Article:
Deliberative Global Governance
John S. Dryzek, Hayley Stevenson, Beibei Tang
Funded through Federation Fellowship (FF0883522) ($1,638,730), the Project Team includes:
· John S. Dryzek, Chief Investigator
· Hayley Stevenson, Postdoctoral Research Fellow
· Beibei Tang, Postdoctoral Research Fellow
The project investigates democratisation of the international system, with special reference to climate change issues; as well as the democratisation of authoritarian systems, with special reference to China. Research results find application in the worldwide movement to put deliberative democracy into practice, be it in global politics, in newly democratic societies, or in the institutions of established democracies.
The Federation Fellowship has three sub-projects:
(1) Deliberative Democratization in China. In China, traditional democratization paths involving constitutionalism and party competition are obstructed or problematic. China has however allowed substantial deliberative innovation at the local level, in part to help cope with the social and environmental dislocation attending rapid economic growth. The broader intent is to develop a generalizable approach to democratization, emphasizing deliberative capacity.
(2) The Deliberative Global Governance of Climate Change. In taking deliberative democracy to the global level, no topic is more important than climate change. The idea is to map the key components of the global deliberative system for the governance of climate change, and assess how effectively they are working in deliberative terms. To the extent this proves to be a deliberative system in disrepair, we need to develop ideas for realistic reform of the system. The international system currently suffers from a severe democratic deficit, but any strengthening of democracy at international and global levels will almost certainly look very different from familiar models found in liberal democratic states.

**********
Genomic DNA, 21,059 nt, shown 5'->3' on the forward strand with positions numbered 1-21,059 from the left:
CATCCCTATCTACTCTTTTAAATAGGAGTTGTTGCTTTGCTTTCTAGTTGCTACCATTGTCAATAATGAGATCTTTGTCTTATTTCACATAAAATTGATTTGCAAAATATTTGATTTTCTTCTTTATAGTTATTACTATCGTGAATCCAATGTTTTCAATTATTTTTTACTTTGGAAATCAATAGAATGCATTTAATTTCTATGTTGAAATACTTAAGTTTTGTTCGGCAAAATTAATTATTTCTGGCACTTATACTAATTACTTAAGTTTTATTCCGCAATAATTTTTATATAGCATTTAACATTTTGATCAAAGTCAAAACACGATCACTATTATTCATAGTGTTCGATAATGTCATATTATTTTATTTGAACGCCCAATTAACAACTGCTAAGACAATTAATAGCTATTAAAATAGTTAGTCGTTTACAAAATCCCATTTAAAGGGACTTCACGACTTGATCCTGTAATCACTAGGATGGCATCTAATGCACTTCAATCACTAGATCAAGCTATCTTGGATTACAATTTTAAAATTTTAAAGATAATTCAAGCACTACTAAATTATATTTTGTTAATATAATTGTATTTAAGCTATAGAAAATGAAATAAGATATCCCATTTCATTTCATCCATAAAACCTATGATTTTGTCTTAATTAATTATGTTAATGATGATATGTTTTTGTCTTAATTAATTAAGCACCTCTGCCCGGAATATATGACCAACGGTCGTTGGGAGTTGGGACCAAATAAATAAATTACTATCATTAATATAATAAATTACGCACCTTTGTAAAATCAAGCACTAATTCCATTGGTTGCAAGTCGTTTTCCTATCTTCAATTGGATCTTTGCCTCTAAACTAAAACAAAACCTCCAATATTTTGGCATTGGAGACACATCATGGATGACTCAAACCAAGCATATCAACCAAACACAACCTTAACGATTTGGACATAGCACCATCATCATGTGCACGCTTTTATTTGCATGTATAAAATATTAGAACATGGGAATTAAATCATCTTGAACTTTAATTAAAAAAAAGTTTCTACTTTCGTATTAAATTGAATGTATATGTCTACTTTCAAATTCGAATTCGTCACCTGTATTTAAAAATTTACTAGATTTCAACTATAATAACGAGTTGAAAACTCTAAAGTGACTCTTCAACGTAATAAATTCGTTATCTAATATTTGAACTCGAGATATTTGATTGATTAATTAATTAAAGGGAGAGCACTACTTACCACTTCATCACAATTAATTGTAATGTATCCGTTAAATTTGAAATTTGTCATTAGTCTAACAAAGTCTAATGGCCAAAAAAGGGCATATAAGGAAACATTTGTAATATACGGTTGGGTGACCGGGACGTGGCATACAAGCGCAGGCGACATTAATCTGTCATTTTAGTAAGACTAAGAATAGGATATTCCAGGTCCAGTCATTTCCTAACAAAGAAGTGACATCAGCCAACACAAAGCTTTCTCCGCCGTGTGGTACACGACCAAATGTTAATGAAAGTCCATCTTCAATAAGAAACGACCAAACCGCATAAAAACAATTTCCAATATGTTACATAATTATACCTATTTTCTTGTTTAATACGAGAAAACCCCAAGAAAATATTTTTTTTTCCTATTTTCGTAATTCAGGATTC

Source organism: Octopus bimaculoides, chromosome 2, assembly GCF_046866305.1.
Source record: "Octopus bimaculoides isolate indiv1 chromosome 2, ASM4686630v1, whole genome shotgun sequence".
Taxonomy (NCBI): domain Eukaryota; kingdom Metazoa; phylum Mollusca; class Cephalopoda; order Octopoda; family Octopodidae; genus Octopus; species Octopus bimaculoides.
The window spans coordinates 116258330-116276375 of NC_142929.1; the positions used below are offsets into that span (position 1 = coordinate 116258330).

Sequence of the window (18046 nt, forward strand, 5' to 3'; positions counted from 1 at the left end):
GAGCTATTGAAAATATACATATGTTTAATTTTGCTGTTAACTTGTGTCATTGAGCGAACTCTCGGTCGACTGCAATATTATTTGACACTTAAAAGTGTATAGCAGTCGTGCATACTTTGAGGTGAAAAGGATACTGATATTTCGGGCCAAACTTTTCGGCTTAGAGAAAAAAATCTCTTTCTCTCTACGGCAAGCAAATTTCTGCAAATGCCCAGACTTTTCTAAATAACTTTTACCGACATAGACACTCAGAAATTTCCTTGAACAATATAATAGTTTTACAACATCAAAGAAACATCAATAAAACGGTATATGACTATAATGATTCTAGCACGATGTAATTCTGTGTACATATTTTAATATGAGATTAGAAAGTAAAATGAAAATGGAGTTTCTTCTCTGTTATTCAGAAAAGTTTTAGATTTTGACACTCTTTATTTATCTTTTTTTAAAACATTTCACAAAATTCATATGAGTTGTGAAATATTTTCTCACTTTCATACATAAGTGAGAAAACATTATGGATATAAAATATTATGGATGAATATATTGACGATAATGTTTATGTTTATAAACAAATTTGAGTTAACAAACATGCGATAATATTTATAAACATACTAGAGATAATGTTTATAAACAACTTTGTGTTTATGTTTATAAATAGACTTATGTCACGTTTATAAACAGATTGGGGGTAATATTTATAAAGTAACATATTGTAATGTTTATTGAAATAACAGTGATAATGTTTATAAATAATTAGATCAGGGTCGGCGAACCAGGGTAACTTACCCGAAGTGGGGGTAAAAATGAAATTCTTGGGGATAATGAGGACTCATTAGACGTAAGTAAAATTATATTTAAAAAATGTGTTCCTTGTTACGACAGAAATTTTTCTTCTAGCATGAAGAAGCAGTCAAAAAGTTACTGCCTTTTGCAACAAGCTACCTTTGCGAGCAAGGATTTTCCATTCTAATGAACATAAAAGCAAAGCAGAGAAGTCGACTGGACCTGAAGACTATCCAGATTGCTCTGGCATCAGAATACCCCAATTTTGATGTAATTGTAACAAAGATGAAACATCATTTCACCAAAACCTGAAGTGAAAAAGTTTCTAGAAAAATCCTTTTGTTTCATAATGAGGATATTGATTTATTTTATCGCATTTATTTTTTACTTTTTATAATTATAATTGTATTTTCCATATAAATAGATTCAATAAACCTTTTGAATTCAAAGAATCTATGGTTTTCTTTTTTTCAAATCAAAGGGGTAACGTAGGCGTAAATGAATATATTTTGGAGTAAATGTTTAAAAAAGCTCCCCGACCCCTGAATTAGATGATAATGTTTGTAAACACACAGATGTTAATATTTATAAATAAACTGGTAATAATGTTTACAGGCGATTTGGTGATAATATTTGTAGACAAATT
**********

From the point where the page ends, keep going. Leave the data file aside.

(3) A Deliberative Global Citizens’ Assembly. Building on the successful Australian Citizens’ Parliament held in 2009, the idea is to explore the prospects for a global assembly composed of more or less randomly selected participants. This can be contrasted with existing proposals for a United Nations Parliamentary Assembly, which rely upon problematic combinations of state-nominated participants and a tortuous path to global elections.